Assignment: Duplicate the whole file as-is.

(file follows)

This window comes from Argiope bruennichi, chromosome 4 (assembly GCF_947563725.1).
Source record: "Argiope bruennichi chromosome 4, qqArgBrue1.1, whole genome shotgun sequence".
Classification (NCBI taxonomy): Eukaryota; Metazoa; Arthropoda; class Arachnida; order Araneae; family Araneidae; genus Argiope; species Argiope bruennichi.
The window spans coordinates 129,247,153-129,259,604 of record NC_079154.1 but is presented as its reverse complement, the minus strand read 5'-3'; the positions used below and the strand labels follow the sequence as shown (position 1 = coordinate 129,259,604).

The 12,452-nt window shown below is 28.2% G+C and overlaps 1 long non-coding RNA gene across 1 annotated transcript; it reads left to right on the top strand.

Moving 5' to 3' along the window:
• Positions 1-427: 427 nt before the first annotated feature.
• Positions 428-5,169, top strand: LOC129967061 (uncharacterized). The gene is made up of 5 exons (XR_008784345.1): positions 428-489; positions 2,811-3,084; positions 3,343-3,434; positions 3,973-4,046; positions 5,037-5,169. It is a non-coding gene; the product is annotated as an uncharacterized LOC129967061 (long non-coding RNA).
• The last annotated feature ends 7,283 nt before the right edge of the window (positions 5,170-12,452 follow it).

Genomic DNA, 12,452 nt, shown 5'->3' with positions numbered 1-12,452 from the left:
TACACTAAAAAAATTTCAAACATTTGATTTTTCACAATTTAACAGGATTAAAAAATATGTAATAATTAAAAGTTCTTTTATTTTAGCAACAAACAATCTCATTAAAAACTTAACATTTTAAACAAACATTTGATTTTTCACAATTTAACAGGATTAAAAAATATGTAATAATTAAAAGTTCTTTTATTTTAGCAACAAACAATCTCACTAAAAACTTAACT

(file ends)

This window comes from Argiope bruennichi, chromosome 4 (assembly GCF_947563725.1).
Source record: "Argiope bruennichi chromosome 4, qqArgBrue1.1, whole genome shotgun sequence".
Classification (NCBI taxonomy): Eukaryota; Metazoa; Arthropoda; class Arachnida; order Araneae; family Araneidae; genus Argiope; species Argiope bruennichi.
The window spans coordinates 129,247,153-129,259,604 of record NC_079154.1 but is presented as its reverse complement, the minus strand read 5'-3'; the positions used below and the strand labels follow the sequence as shown (position 1 = coordinate 129,259,604).

The 12,452-nt window shown below is 28.2% G+C and overlaps 1 long non-coding RNA gene across 1 annotated transcript; it reads left to right on the top strand.

Moving 5' to 3' along the window:
• Positions 1-427: 427 nt before the first annotated feature.
• Positions 428-5,169, top strand: LOC129967061 (uncharacterized). The gene is made up of 5 exons (XR_008784345.1): positions 428-489; positions 2,811-3,084; positions 3,343-3,434; positions 3,973-4,046; positions 5,037-5,169. It is a non-coding gene; the product is annotated as an uncharacterized LOC129967061 (long non-coding RNA).
• The last annotated feature ends 7,283 nt before the right edge of the window (positions 5,170-12,452 follow it).

Genomic DNA, 12,452 nt, shown 5'->3' with positions numbered 1-12,452 from the left:
TACACTAAAAAAATTTCAAACATTTGATTTTTCACAATTTAACAGGATTAAAAAATATGTAATAATTAAAAGTTCTTTTATTTTAGCAACAAACAATCTCATTAAAAACTTAACATTTTAAACAAACATTTGATTTTTCACAATTTAACAGGATTAAAAAATATGTAATAATTAAAAGTTCTTTTATTTTAGCAACAAACAATCTCACTAAAAACTTAACT